Vicente Fernández, the famed Mexican singer and actor, died on Sunday after months in the hospital following a fall at his ranch outside Guadalajara. He was 81.
His death was confirmed on his social media accounts, where his family had been updating fans on his condition and dispelling near-constant rumors of his death. He had undergone surgery for a cervical spine injury and spent weeks in intensive care, using a ventilator for respiratory support. He was briefly transferred out of intensive care, but returned after experiencing respiratory inflammation at the end of November. The night before his death, the family had shared that his condition was critical.
“Rest in Peace, Mr. Vicente Fernández,” a post read on Sunday. “We regret to inform you of his death on Sunday, December 12 at 6:15 a.m.”
“It was an honor and a great pride to share with everyone a great musical career and to give everything for his audience. Thank you for continuing to applaud, thank you for continuing to sing,” the message continued.
Fernández had battled other health problems over the years, including liver and prostate cancer.
Fernández’s career spanned five decades, during which he recorded more than 50 albums, filmed dozens of movies, and won three Grammys and eight Latin Grammys. He was born in 1940 and grew up in Huentitán El Alto, outside of Guadalajara, on his parents’ cattle farm. As a child, he fell in love with the films of the popular Mexican actor and singer Pedro Infante and took up guitar, going on to compete in amateur music contests in Guadalajara as a young boy. He dropped out of fifth-grade and moved to Tijuana, where he found work as a waiter, janitor, and dishwasher.
In his early 20s, Fernández returned to Guadalajara and began busking at local mariachi plazas. He looked out for a big break for years; it was finally in 1966 that he signed with CBS Records (later Sony Records), marking the start of a recording career that was prolific and rooted in classic ranchera balladry.
Fernández’s expansive catalogue includes beloved originals such as “Volver Volver,” “Mujeres Divinas,” “Por Tu Maldito Amor,” and “Aca Entre Nos,” as well as interpretations of other hits such as “El Rey” and “La Differencia.” He starred in a run of films starting in the 1970s, with Tacos Al Carbón. In 1998, he received a star on the Hollywood Walk of Fame.The singer was known lovingly by his nickname Chente, as well as “El Rey de la Música Ranchera” (“the king of ranchera music”), picking up the mantle from ranchera greats such as Infante and Javier Solís.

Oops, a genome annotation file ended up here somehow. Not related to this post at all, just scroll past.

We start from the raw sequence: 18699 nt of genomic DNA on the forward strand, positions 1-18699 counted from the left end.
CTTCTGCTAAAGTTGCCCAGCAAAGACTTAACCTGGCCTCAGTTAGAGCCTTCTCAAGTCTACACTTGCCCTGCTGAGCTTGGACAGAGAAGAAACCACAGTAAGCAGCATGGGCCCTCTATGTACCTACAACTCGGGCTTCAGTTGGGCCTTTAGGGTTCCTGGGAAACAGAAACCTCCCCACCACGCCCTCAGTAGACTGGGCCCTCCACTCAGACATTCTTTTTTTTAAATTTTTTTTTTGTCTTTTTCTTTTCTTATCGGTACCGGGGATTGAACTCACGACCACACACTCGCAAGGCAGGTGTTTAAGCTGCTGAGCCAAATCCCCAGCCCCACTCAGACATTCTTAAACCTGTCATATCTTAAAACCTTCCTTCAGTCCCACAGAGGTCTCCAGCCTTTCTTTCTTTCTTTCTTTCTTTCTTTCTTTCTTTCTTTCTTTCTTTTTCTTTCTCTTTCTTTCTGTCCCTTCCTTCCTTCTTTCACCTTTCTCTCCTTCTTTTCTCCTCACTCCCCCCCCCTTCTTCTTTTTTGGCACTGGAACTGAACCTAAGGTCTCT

However, he was also the subject of controversies throughout his life: In 1998, his eldest son, the singer Vicente Fernández Jr., was kidnapped and held ransom for nearly four months. Two of his fingers were cut off until he was eventually freed; Fernández kept the whole thing a secret and didn’t reveal the story until later. In 2021, he apologized after photos surfaced of him touching a fan’s breast without consent.
Fernández’s children, who include Vicente Jr. and Alejandro Fernández, embraced music as well and have gone on to have major careers, following the footsteps of their father. In 2019, he came out of semi-retirement to perform alongside his two sons and his grandson, Alex Jr., at the Latin Grammys. The showcase of three generations of the famed ranchera family was considered one of the standout moments at the awards ceremony. Fernández’s final album, 2020’s A Mis 80’s, included a final track dedicated to his grandson.
From Rolling Stone US